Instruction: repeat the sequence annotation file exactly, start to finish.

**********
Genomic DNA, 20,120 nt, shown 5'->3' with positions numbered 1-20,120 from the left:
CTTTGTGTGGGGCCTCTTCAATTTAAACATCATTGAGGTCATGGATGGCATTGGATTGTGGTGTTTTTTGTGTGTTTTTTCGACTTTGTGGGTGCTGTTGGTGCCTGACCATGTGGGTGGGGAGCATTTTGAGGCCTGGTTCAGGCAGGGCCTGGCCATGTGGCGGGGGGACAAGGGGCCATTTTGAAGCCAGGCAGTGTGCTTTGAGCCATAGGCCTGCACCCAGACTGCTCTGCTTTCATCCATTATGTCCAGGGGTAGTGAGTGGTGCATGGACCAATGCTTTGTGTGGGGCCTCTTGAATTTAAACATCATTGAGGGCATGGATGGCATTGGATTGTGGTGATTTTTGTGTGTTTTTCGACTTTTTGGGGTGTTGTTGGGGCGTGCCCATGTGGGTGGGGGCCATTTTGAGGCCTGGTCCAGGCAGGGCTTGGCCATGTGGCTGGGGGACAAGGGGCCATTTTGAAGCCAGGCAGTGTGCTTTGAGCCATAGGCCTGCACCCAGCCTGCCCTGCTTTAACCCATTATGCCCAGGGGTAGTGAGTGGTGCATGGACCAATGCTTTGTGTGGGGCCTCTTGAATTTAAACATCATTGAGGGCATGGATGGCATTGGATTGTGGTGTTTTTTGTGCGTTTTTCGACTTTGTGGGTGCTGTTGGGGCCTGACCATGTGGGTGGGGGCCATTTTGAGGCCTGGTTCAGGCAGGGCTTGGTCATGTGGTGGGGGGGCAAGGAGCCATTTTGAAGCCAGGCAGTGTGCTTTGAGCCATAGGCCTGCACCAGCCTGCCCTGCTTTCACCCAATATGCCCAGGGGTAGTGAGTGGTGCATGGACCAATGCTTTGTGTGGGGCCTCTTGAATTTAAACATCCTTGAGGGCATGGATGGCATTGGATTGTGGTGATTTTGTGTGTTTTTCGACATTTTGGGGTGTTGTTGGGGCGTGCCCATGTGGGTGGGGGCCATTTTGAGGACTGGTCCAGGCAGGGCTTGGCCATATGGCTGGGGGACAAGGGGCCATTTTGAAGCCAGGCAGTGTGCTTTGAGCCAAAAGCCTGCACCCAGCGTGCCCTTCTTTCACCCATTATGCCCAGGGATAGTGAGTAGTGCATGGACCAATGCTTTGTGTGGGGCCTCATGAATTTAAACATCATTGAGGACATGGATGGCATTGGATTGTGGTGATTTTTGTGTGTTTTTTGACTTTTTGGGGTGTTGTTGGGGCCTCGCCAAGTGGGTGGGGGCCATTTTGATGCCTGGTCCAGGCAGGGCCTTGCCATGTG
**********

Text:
Genomic DNA, 20,120 nt, shown 5'->3' with positions numbered 1-20,120 from the left:
CTTTGTGTGGGGCCTCTTCAATTTAAACATCATTGAGGTCATGGATGGCATTGGATTGTGGTGTTTTTTGTGTGTTTTTTCGACTTTGTGGGTGCTGTTGGTGCCTGACCATGTGGGTGGGGAGCATTTTGAGGCCTGGTTCAGGCAGGGCCTGGCCATGTGGCGGGGGGACAAGGGGCCATTTTGAAGCCAGGCAGTGTGCTTTGAGCCATAGGCCTGCACCCAGACTGCTCTGCTTTCATCCATTATGTCCAGGGGTAGTGAGTGGTGCATGGACCAATGCTTTGTGTGGGGCCTCTTGAATTTAAACATCATTGAGGGCATGGATGGCATTGGATTGTGGTGATTTTTGTGTGTTTTTCGACTTTTTGGGGTGTTGTTGGGGCGTGCCCATGTGGGTGGGGGCCATTTTGAGGCCTGGTCCAGGCAGGGCTTGGCCATGTGGCTGGGGGACAAGGGGCCATTTTGAAGCCAGGCAGTGTGCTTTGAGCCATAGGCCTGCACCCAGCCTGCCCTGCTTTAACCCATTATGCCCAGGGGTAGTGAGTGGTGCATGGACCAATGCTTTGTGTGGGGCCTCTTGAATTTAAACATCATTGAGGGCATGGATGGCATTGGATTGTGGTGTTTTTTGTGCGTTTTTCGACTTTGTGGGTGCTGTTGGGGCCTGACCATGTGGGTGGGGGCCATTTTGAGGCCTGGTTCAGGCAGGGCTTGGTCATGTGGTGGGGGGGCAAGGAGCCATTTTGAAGCCAGGCAGTGTGCTTTGAGCCATAGGCCTGCACCAGCCTGCCCTGCTTTCACCCAATATGCCCAGGGGTAGTGAGTGGTGCATGGACCAATGCTTTGTGTGGGGCCTCTTGAATTTAAACATCCTTGAGGGCATGGATGGCATTGGATTGTGGTGATTTTGTGTGTTTTTCGACATTTTGGGGTGTTGTTGGGGCGTGCCCATGTGGGTGGGGGCCATTTTGAGGACTGGTCCAGGCAGGGCTTGGCCATATGGCTGGGGGACAAGGGGCCATTTTGAAGCCAGGCAGTGTGCTTTGAGCCAAAAGCCTGCACCCAGCGTGCCCTTCTTTCACCCATTATGCCCAGGGATAGTGAGTAGTGCATGGACCAATGCTTTGTGTGGGGCCTCATGAATTTAAACATCATTGAGGACATGGATGGCATTGGATTGTGGTGATTTTTGTGTGTTTTTTGACTTTTTGGGGTGTTGTTGGGGCCTCGCCAAGTGGGTGGGGGCCATTTTGATGCCTGGTCCAGGCAGGGCCTTGCCATGTG